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  • Welcome to the new site. Here's a thread about the update where you can post your feedback, ask questions or spot those nasty bugs!

Charles Bragg (not the painter)

Chuck Bragg

New member
Urged by Bob from Glendale (you know who you are) I look forward to learning from and even adding to this new community. I got a mail-order Praktica for $50 in 1956 and have been snapping ever since. I moved on to the Olympus SLR system and only left when they refused to go auto-focus. I went to Minolta and their 500mm AF mirror which remains my favorite tourist/birding lens. Last Christmas my wife gave me a Minolta / Konica / Sony (!) 5D and I am now trying to learn Photoshop and digital printing on consumer-grade inkjets. My 'skills' in Cibachrome at Home are now, sadly, moot.

Wildlife photography, birds especially, is my interest. As a guy I love tech stuff, but I'm also interested in narrowing the gap between the equipment's capabilities and my own. I used to know what my camera was capable of with film, but just what is possible with a 6 megapixel sensor and a digital darkroom? It's a whole new world to learn about.

Perhaps most puzzling to me as an amateur is why I take pictures in the first place. I've taken thousands of pictures and 99% of them are indexed, stored and unused. After a birdwatching trip I usually make a slide show and after one round with my Audubon chapter, those slides are rarely seen again. I guess that, as with most endeavors, the journey is more important than the arrival - if I was *really* concerned with showing what I do then I would have to consider myself a failure. And yet, I always look forward to another trip and more photos ......

Well, lots of people consider hitting a hard white ball in green grass very important, and I used to consider hitting a soft white ball with a stick strung with lambgut very important. To each his own. I don't expect to learn the secret of life here, but who knows? Why, for instance, out of an infinite number of choices do Canon and [did] Minolta both make a model 5D?
 

Asher Kelman

OPF Owner/Editor-in-Chief
Charles!

Well what a welcome surprise!

An Audobon guy! For those of you who may not know, John James Audubon, an 18th Century naturalist http://monet.unk.edu/mona/artexplr/audubon/audubon.html and accomplished artist, laid the foundations for the modern Audobon Society, an organization at the forefront of the cataloging, celebration and protection of our natural and wildlife resources. http://www.audubon.org

His monumental graphic works overshadows that of many other naturalists.

I've taken thousands of pictures and 99% of them are indexed, stored and unused. After a birdwatching trip I usually make a slide show and after one round with my Audubon chapter, those slides are rarely seen again.
Well, join the club! This is one of the downsides of images being "free" once you have purchased the memory card. With film, one has to choose with care each shot so as not to end up with no decent pictures or else having to sell your grandmother to finance your shutter-finger.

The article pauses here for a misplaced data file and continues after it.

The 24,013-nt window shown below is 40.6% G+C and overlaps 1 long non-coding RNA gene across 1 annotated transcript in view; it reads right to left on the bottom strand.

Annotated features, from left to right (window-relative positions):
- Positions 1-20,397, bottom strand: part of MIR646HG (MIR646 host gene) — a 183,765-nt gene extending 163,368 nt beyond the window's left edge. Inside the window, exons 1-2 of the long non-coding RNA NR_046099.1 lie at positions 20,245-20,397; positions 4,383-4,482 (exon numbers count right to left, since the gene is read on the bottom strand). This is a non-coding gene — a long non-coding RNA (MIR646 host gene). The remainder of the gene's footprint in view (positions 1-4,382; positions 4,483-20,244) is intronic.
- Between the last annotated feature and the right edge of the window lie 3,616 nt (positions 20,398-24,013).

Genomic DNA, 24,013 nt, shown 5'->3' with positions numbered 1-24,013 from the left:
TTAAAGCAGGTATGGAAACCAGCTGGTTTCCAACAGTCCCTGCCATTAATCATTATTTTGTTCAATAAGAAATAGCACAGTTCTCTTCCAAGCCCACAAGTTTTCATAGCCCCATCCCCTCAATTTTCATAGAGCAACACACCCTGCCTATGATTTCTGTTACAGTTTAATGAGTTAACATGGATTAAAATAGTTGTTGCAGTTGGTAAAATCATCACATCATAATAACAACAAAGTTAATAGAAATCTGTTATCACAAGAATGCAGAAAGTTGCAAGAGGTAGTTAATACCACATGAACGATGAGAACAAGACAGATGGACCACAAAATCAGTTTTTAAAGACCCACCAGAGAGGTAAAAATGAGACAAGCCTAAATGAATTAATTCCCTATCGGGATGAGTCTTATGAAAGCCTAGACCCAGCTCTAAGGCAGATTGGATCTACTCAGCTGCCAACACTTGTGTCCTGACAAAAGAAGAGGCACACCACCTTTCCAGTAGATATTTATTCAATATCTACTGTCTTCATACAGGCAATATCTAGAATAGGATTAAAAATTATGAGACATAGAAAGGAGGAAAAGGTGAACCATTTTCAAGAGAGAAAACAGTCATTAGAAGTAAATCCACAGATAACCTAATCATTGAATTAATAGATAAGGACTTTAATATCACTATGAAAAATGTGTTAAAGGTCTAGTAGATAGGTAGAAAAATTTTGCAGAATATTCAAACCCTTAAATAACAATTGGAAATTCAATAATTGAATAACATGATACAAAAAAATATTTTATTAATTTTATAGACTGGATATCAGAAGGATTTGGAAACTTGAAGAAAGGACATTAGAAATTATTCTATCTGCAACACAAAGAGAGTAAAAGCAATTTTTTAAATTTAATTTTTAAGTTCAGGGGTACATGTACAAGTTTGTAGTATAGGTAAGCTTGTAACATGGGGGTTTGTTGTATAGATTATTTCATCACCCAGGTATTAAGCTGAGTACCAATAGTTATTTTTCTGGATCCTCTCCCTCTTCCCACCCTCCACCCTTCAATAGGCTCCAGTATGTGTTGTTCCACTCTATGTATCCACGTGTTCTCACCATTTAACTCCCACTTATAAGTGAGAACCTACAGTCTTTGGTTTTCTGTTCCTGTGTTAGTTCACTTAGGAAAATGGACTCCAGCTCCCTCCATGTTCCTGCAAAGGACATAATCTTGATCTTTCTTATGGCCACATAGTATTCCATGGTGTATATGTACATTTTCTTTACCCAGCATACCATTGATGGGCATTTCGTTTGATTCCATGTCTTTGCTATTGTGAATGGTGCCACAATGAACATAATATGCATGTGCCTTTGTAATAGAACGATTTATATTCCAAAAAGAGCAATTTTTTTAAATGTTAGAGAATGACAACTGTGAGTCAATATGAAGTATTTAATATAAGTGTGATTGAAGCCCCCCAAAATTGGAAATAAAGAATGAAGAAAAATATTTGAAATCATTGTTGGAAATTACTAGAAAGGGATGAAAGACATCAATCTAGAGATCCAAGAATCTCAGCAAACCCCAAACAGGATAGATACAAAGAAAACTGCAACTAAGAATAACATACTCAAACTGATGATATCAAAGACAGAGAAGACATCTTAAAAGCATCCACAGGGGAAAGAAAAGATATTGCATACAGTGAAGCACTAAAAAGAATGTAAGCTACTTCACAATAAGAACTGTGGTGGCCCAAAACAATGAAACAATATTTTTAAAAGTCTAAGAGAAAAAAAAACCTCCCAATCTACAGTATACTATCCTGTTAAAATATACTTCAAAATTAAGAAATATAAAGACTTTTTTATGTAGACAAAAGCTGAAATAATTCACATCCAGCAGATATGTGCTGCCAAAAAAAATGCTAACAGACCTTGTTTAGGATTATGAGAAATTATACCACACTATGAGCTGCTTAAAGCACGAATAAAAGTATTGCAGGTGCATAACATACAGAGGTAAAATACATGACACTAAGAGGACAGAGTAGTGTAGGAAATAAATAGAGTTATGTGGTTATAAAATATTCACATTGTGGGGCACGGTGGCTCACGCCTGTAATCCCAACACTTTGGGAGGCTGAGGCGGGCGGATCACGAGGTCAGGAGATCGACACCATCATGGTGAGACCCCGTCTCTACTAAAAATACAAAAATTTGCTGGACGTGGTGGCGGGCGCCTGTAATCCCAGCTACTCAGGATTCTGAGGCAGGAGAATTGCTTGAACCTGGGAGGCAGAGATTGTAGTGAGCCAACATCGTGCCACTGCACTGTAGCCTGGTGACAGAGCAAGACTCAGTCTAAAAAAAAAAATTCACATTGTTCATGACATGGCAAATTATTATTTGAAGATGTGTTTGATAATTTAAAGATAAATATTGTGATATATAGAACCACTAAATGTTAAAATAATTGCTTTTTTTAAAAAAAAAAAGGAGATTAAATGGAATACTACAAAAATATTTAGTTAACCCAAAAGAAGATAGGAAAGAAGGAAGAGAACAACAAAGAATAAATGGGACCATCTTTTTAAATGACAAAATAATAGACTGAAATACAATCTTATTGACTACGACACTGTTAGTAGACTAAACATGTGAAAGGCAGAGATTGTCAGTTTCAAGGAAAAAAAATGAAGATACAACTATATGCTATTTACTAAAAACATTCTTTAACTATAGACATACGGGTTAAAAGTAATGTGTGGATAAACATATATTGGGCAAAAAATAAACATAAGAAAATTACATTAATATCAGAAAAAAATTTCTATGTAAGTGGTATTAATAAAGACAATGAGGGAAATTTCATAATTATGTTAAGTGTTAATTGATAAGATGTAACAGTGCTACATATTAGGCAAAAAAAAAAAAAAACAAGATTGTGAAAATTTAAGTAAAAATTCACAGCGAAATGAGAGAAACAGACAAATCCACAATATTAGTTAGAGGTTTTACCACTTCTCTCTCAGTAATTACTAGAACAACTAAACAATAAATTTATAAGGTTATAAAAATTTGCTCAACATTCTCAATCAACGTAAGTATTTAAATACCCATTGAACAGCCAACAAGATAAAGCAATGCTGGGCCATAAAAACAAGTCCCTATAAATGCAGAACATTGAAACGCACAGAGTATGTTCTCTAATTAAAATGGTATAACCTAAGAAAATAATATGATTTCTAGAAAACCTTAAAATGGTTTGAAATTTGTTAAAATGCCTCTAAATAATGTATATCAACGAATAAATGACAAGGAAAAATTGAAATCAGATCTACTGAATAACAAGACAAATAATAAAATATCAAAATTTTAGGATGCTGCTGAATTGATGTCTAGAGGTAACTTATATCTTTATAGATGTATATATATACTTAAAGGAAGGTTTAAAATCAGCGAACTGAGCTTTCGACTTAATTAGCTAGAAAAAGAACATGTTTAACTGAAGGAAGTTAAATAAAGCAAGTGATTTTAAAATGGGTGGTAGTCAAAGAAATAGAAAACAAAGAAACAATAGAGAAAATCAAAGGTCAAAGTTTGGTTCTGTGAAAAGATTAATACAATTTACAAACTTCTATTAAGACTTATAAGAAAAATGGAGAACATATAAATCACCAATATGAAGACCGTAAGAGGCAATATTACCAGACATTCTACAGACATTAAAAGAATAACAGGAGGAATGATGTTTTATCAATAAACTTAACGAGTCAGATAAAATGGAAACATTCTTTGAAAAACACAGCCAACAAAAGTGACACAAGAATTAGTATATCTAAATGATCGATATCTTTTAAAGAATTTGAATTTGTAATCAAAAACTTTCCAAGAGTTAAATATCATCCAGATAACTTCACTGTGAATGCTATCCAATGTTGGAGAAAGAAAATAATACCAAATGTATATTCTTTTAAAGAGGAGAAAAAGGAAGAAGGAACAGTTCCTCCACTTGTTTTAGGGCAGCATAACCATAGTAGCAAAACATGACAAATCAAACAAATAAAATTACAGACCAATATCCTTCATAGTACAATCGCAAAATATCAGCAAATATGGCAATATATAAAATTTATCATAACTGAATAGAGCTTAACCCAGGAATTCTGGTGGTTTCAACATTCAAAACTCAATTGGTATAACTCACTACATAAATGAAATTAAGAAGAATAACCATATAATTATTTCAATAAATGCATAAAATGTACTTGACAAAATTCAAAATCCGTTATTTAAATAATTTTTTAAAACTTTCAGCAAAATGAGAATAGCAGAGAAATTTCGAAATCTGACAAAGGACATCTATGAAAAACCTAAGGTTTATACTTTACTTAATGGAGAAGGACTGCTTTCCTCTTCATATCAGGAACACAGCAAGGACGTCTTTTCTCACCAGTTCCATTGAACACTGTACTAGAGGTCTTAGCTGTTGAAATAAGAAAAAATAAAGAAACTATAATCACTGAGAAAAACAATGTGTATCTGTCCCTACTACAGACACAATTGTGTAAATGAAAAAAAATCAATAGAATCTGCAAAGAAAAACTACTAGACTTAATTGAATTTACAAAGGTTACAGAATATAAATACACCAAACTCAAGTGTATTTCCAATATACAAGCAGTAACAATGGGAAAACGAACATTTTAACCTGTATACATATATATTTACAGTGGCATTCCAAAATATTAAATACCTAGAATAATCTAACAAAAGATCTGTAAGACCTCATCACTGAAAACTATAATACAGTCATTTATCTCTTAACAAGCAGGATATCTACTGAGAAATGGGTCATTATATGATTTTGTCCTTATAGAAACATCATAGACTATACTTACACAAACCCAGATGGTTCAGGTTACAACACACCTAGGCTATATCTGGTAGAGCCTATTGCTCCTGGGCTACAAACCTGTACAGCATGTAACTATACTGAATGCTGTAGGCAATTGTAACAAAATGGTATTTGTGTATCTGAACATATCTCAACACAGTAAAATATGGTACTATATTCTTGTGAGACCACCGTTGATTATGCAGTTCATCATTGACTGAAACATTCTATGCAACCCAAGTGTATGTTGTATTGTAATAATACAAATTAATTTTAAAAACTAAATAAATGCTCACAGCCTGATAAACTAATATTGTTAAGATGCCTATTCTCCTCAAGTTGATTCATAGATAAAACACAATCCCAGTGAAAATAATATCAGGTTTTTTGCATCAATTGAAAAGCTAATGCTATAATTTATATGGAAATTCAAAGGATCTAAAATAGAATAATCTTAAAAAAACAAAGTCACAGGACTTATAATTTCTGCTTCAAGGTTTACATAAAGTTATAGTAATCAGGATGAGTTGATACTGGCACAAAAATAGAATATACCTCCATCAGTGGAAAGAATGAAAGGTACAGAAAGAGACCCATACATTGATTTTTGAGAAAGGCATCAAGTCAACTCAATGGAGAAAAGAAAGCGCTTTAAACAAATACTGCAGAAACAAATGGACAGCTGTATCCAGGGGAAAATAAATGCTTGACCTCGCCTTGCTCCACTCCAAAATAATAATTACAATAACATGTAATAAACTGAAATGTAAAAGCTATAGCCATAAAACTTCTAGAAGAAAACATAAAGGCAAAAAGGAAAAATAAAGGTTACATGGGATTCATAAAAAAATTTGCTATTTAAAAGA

However, this is no free path either. All those images have to be viewed, processed, renamed, backed up and archived. This costs in time and in required storage.

I would suggest one book.

The DAM book by Peter Krogh is the start: the one book everyone should read so as to control the sea of images one ends up with. It is a good start to getting control.

Back to the images, sad at being unseen, hidden in the hard drives.

Here, we go back to the DAM book. If one grades the images, those that you wouldn't waste film on, mark red in iView media Pro and then discard. Yes discard. You now have 30% less images to worry about.

Now grade the rest. A grade of a single + means it is worth working on.

A grade of ++ indicates the unusually remarkable image that you should work on. Why? Because it is what you like, fits in with your style and has value to be finished for final output.

A grade of +++ is really exceptional. You might get one a month perhaps.

A grade of ++++ is found after hard work for maybe 6 months or even 2 years. This is an image so important to you, that you fear ever being without it and you are yourself in awe of your own work!

What about +++++ ? Faggedabowdit!

This, summary is no substitute for reading Peter's approach to asset management. Not even! Still, for the uninitiated, it is a good start!

So pleased you are with us.

One of the particular purposes of this website is to promote excellence in photography. It just takes a little learning and a lot of responsibility to oneself and the final image.

This is why you are here. I do hope that you will be able to fully enjoy and share the best of your many pictures and complete them for printing and exhibition.

Now we have to go over all your pictures. There are treasures there, I'm sure! If you have any questions on dealing with all those files, please post in the forum moderated by Peter Krogh or John Beardsworth.

Asher :)

P.S. I think that I should join the Audubon society, if they will accept me.
 
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Welcome to OPF, Chuck - from a fellow bird photographer! I'm somewhat new to the game - only been at serious bird photography for the past 4 years or so - but I enjoy every moment of it.

I look forward to your posts in the Nature/Wildlife Forum!
 
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